Shortening miles

Leaving the school at Burnham after the meeting, I put “home” into Google maps. It told me that I would reach High Ham in thirty-three minutes. It was just before five o’clock and the traffic would be busy, there would be no motorway driving on the journey. The only explanation of the possibility of being home in half an hour was that the distance from our house to Burnham-on-Sea had grown shorter; either our hill had moved west or the Bristol Channel had moved east. The conviction that the miles had grown shorter was borne out of childhood memories: Burnham was a place you could go on a day trip, it would hardly have been worth all the effort demanded to prepare for a day out if you were only going thirty minutes from home.

The suspicion that someone was playing topographical tricks deepened as I drove south on the A38. A veteran of Britain’s trunk road system, from the days when motor cars were the preserve of the more affluent and road transport had not yet superseded the railways, the A38 still has some beautiful wrought iron road signs. One such sign, announcing to drivers that they had reached West Huntspill, had distances to the next town, south and north. Above the black letters of village name, the sign said, “Bridgwater 6,” below the name, it said, “Bristol 26.” Bridgwater to Bristol on the A38 was only thirty-two miles – this was baffling.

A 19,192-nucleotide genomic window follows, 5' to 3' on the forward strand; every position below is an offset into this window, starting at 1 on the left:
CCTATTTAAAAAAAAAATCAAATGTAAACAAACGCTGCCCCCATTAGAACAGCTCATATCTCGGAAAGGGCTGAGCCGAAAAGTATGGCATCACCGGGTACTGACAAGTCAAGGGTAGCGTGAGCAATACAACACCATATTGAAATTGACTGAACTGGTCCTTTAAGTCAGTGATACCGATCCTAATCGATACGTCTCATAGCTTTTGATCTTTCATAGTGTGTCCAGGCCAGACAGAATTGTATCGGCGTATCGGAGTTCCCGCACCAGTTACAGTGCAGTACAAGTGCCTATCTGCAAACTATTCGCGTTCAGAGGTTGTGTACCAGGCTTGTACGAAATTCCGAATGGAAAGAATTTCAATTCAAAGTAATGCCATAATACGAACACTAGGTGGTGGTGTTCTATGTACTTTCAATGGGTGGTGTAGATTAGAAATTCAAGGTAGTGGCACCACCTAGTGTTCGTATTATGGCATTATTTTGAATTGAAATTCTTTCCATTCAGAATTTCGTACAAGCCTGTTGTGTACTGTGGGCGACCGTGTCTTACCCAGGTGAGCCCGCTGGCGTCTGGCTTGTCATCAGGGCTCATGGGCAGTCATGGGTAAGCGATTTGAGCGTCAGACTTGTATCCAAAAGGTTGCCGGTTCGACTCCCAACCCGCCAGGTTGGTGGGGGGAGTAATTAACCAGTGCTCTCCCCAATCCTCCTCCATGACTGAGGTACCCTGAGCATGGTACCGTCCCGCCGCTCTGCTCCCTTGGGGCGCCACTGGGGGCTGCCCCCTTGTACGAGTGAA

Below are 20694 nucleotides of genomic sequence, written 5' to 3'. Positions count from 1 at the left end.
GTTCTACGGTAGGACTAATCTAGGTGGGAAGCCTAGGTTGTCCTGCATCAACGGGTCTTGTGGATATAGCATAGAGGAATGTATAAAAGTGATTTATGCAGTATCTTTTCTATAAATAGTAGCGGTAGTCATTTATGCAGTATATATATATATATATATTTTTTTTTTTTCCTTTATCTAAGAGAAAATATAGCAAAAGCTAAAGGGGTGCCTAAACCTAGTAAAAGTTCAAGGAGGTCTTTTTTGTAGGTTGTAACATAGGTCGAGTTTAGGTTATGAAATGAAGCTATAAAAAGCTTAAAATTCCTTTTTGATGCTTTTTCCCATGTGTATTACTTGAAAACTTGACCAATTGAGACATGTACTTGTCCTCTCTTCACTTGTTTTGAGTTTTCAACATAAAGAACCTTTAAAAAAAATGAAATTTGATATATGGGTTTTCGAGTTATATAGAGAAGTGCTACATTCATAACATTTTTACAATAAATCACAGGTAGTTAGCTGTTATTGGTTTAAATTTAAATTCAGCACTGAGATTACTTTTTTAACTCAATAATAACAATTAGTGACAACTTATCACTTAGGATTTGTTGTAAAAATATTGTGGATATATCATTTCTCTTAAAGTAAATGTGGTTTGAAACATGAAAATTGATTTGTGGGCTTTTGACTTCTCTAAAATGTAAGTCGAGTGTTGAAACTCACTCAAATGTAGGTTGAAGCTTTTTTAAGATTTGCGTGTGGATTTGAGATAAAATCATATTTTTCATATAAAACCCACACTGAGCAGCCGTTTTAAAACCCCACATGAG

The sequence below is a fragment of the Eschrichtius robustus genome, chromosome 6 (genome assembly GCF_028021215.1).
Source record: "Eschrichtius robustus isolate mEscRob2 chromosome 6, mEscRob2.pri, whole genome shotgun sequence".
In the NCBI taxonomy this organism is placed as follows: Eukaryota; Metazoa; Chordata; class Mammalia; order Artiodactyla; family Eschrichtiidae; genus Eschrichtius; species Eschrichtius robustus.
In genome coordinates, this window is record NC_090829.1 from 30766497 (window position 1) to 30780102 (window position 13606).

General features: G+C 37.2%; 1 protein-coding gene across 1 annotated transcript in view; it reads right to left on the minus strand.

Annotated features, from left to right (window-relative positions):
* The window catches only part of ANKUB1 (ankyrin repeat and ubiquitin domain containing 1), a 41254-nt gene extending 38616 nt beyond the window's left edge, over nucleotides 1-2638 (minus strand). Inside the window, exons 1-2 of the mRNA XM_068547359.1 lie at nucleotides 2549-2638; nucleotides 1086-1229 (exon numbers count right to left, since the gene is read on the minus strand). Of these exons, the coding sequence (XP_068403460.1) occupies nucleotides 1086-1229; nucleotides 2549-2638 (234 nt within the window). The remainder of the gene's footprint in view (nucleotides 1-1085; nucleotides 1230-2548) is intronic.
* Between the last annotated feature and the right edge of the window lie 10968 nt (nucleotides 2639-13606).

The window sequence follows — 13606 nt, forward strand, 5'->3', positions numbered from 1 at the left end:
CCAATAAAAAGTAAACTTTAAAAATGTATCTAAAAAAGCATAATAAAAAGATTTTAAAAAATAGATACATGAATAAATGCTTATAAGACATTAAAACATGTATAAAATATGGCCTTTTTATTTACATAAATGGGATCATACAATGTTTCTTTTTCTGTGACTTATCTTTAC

Anyone who grew up in Somerset fifty years ago knew that not only was Burnham-on-Sea a destination for an outing, but that Bristol was a place far removed from our everyday lives. Visits to Bristol were infrequent, and only made when absolutely necessary. The volume of traffic and the size of the city made it an intimidating place for those accustomed to very quiet rural communities. It would not have been hard to find people who had not been to Bristol for many years; it might have been possible to have found people who had never been to Bristol.

It is not just the speed of travel that has shortened the miles (though speed is not something you would associate with driving through Bristol itself), it is the thinking of those who make the journeys. To drive thirty miles is not considered to have gone far; anything less than an hour’s drive is considered local. Looking at a map now, the world in which we lived our lives  in the 1960s was a very small place.

 

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Dogged travelling

Mid-afternoon at West Wick roundabout: the approaching weather front with its snow-laden clouds had meant staff had been advised to leave school early. Perhaps it was the early departure that meant seeing the motor cyclist, perhaps he went through the roundabout at that time every day. The motor cycle was a Honda 50. It was a “G” registration, “G” at the end of the registration number. Rough calculation suggested that the Honda had first been taken on the road in 1968-69, fifty years ago. How many journeys had it made in half a century?